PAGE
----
Life and Style GPs are concerned that the NHS data scheme will undermine the 'total confidentiality' of medical consultations

Family doctors are concerned that the “total confidentiality” of GP consultations could be under threat from a major NHS data scheme which will see confidential patient records stored in a national database.

Child database scrapped

A £224 million government database holding the records of all 11 million children in England was scrapped today.

£4m stolen mobile loophole closed

Crime gangs rake in up to £4 million a year by flogging "recycled" stolen mobile phones overseas.

Under the Microscope: How does familial DNA searching help solve crimes?

Answered by: Dr Colin Dark, Major Crime Consultant, Forensic Science Services

Asked by Kate Jenkins, Edinburgh

Incredible tale of one mother and daughter who never gave up

The last time Ibola Samedi had hugged her 12-year-old daughter Lovely was after school on Tuesday, 12 January. A few minutes later, the earth began to shake. In seconds, Ms Samedi saw her house, in the Delmas district of Port-au-Prince, collapse.

Plans to scrap 'out-of-date' Census

The official population count, or Census, looks set to be scrapped after more than 200 years, it emerged today.

US investigators to gain access to Britons' bank accounts

The personal bank accounts of British citizens will be made available to American investigators working on counter-terrorism cases when MEPs approve a request made by President Obama today.

May orders tighter regulation of CCTV network

The national police camera network which records motorists' movements is to come under tighter regulation, the Home Office said today.

Most Islamist terrorists in UK are born here

The majority of Islamist terrorists in the UK are British-born, under the age of 30, educated and likely to be employed, according to a statistical analysis of all terror plots uncovered over the past ten years.

Government spends £18,000 topping up wine cellar

Almost £18,000 has been spent topping up the Government wine cellar since the General Election, it has emerged - leading to calls today that the entire collection should be sold off to raise money.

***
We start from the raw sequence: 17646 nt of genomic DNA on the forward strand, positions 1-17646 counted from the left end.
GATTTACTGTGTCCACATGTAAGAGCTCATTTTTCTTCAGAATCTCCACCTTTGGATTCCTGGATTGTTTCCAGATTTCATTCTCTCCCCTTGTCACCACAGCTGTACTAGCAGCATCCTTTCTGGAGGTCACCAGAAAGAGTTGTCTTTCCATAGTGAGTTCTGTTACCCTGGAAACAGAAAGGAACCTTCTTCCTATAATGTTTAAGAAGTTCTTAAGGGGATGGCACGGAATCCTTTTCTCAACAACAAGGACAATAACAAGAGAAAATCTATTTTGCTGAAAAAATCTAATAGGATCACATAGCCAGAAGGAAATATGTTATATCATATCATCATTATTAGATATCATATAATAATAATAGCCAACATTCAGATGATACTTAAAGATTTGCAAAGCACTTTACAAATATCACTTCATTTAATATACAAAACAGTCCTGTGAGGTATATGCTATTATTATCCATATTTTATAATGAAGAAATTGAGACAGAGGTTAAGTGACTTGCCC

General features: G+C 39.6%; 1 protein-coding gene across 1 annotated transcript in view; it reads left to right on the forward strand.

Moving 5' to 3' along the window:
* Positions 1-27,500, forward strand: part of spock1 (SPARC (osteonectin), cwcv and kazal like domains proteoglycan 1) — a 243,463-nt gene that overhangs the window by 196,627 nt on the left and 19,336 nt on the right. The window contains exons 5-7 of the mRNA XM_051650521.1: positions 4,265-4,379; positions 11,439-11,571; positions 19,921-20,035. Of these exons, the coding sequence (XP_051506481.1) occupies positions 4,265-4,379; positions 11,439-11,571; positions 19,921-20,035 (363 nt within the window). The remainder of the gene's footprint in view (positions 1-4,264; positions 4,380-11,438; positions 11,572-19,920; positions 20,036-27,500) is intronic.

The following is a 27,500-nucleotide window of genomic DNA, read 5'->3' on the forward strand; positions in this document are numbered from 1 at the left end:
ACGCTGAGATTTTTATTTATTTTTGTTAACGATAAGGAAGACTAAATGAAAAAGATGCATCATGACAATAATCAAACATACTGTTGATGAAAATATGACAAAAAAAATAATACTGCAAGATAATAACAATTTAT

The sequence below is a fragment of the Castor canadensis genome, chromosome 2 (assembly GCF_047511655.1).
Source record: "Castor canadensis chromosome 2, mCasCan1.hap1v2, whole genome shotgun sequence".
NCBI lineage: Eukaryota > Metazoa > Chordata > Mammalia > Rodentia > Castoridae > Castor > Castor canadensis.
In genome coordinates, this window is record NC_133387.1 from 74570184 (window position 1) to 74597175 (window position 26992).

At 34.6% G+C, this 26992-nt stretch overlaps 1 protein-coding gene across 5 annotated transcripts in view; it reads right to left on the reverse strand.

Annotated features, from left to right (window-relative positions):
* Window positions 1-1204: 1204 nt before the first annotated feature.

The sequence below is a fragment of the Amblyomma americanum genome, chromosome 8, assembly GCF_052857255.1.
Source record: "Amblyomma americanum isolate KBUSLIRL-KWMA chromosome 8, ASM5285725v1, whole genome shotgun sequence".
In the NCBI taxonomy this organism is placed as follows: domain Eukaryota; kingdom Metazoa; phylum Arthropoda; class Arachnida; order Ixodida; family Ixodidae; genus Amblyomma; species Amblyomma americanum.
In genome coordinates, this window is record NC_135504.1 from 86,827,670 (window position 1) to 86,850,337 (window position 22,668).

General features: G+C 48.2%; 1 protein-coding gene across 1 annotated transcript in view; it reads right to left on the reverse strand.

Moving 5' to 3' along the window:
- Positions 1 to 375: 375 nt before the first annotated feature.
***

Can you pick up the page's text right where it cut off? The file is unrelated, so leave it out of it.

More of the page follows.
Authors welcome halting of paedophile database

Philip Pullman, the children's author, has accused the Labour government of using the murders of two Soham schoolgirls in 2002 as a "scare story" to persuade the public that it was necessary to create a database of adults who work with minors.

Leading article: Database of distrust

The vetting and barring scheme represented the worst instincts of Labour in office: the assumption of guilt, the love of bureaucracy, the obsession with databases, the reflexive statism. The previous government did scale back the scheme last year. But the new Home Secretary, Theresa May, is right to go a step further and call a halt altogether.

Watchdog 'concerned' at late reporting of donations

All three of the major political parties reported donations or loans late in the months before the General Election, it was revealed today.

Blueprint for a new politics, or much ado about not very much?

Nick Clegg's 'great reform' speech made some bold promises. Andy McSmith analyses what they will mean in reality

Leading article: Some long-awaited cheer for liberal hearts

In politics, context is all important. At the Liberal Democrat conference in Brighton in 2006 Nick Clegg, then the party's home affairs spokesman, made a speech in which he promised a "great repeal act" to sweep away all of Labour's illiberal legislation. Though the address went down well in the conference hall, it made little wider impact. Yesterday, Mr Clegg made a remarkably similar speech to an audience in London and successfully grabbed the national spotlight. The difference, of course, is that this time Mr Clegg is in a position to deliver on his promises.

Steve Richards: This is a sincere and coherent vision for rolling back the state. But will it work?

Unity at the very top of the new coalition is secure and genuine whatever happens further below. Nick Clegg's speech today on political reform, and David Cameron's yesterday on his plans for a "big society", are framed by a common view of the state. In his speech today Clegg promises a transformation so that "the state has less control over you and you have far more control over the state". Yesterday Cameron argued that the state is "too often inhuman, monolithic and clumsy to tackle our deepest social problems".

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